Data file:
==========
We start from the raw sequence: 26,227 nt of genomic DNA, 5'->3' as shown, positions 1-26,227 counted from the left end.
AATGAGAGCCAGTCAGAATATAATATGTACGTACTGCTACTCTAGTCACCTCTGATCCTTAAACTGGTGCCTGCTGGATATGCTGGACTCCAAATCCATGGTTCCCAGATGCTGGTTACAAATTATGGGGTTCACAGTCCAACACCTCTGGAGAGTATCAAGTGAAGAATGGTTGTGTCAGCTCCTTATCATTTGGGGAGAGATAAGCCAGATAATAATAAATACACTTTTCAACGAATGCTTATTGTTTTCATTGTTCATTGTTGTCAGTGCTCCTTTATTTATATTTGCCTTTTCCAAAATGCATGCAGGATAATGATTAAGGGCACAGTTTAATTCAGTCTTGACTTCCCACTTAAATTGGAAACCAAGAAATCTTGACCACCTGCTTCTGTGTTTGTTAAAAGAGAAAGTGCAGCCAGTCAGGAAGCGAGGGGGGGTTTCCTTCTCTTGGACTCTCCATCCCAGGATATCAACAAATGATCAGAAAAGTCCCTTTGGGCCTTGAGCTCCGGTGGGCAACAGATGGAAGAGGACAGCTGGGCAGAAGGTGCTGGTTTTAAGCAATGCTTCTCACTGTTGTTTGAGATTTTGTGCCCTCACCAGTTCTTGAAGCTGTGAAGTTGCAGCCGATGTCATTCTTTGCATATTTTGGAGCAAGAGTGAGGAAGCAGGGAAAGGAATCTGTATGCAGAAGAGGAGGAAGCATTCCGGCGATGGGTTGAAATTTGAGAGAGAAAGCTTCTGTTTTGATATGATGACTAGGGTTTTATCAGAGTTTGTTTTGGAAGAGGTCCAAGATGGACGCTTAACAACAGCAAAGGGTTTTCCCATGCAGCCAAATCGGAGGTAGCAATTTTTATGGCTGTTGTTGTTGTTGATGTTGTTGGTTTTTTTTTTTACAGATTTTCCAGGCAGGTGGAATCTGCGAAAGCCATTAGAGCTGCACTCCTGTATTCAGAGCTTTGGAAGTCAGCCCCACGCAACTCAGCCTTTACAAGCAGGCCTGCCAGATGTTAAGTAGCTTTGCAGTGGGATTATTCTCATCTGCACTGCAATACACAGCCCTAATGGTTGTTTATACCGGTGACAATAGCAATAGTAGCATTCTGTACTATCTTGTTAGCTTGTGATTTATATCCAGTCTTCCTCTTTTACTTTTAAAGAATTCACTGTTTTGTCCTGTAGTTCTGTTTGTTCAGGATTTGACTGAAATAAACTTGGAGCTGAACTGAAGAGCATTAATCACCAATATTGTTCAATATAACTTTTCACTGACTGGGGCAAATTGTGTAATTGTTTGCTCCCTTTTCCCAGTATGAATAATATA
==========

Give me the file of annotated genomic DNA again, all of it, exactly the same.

We start from the raw sequence: 26,227 nt of genomic DNA, 5'->3' as shown, positions 1-26,227 counted from the left end.
AATGAGAGCCAGTCAGAATATAATATGTACGTACTGCTACTCTAGTCACCTCTGATCCTTAAACTGGTGCCTGCTGGATATGCTGGACTCCAAATCCATGGTTCCCAGATGCTGGTTACAAATTATGGGGTTCACAGTCCAACACCTCTGGAGAGTATCAAGTGAAGAATGGTTGTGTCAGCTCCTTATCATTTGGGGAGAGATAAGCCAGATAATAATAAATACACTTTTCAACGAATGCTTATTGTTTTCATTGTTCATTGTTGTCAGTGCTCCTTTATTTATATTTGCCTTTTCCAAAATGCATGCAGGATAATGATTAAGGGCACAGTTTAATTCAGTCTTGACTTCCCACTTAAATTGGAAACCAAGAAATCTTGACCACCTGCTTCTGTGTTTGTTAAAAGAGAAAGTGCAGCCAGTCAGGAAGCGAGGGGGGGTTTCCTTCTCTTGGACTCTCCATCCCAGGATATCAACAAATGATCAGAAAAGTCCCTTTGGGCCTTGAGCTCCGGTGGGCAACAGATGGAAGAGGACAGCTGGGCAGAAGGTGCTGGTTTTAAGCAATGCTTCTCACTGTTGTTTGAGATTTTGTGCCCTCACCAGTTCTTGAAGCTGTGAAGTTGCAGCCGATGTCATTCTTTGCATATTTTGGAGCAAGAGTGAGGAAGCAGGGAAAGGAATCTGTATGCAGAAGAGGAGGAAGCATTCCGGCGATGGGTTGAAATTTGAGAGAGAAAGCTTCTGTTTTGATATGATGACTAGGGTTTTATCAGAGTTTGTTTTGGAAGAGGTCCAAGATGGACGCTTAACAACAGCAAAGGGTTTTCCCATGCAGCCAAATCGGAGGTAGCAATTTTTATGGCTGTTGTTGTTGTTGATGTTGTTGGTTTTTTTTTTTACAGATTTTCCAGGCAGGTGGAATCTGCGAAAGCCATTAGAGCTGCACTCCTGTATTCAGAGCTTTGGAAGTCAGCCCCACGCAACTCAGCCTTTACAAGCAGGCCTGCCAGATGTTAAGTAGCTTTGCAGTGGGATTATTCTCATCTGCACTGCAATACACAGCCCTAATGGTTGTTTATACCGGTGACAATAGCAATAGTAGCATTCTGTACTATCTTGTTAGCTTGTGATTTATATCCAGTCTTCCTCTTTTACTTTTAAAGAATTCACTGTTTTGTCCTGTAGTTCTGTTTGTTCAGGATTTGACTGAAATAAACTTGGAGCTGAACTGAAGAGCATTAATCACCAATATTGTTCAATATAACTTTTCACTGACTGGGGCAAATTGTGTAATTGTTTGCTCCCTTTTCCCAGTATGAATAATATA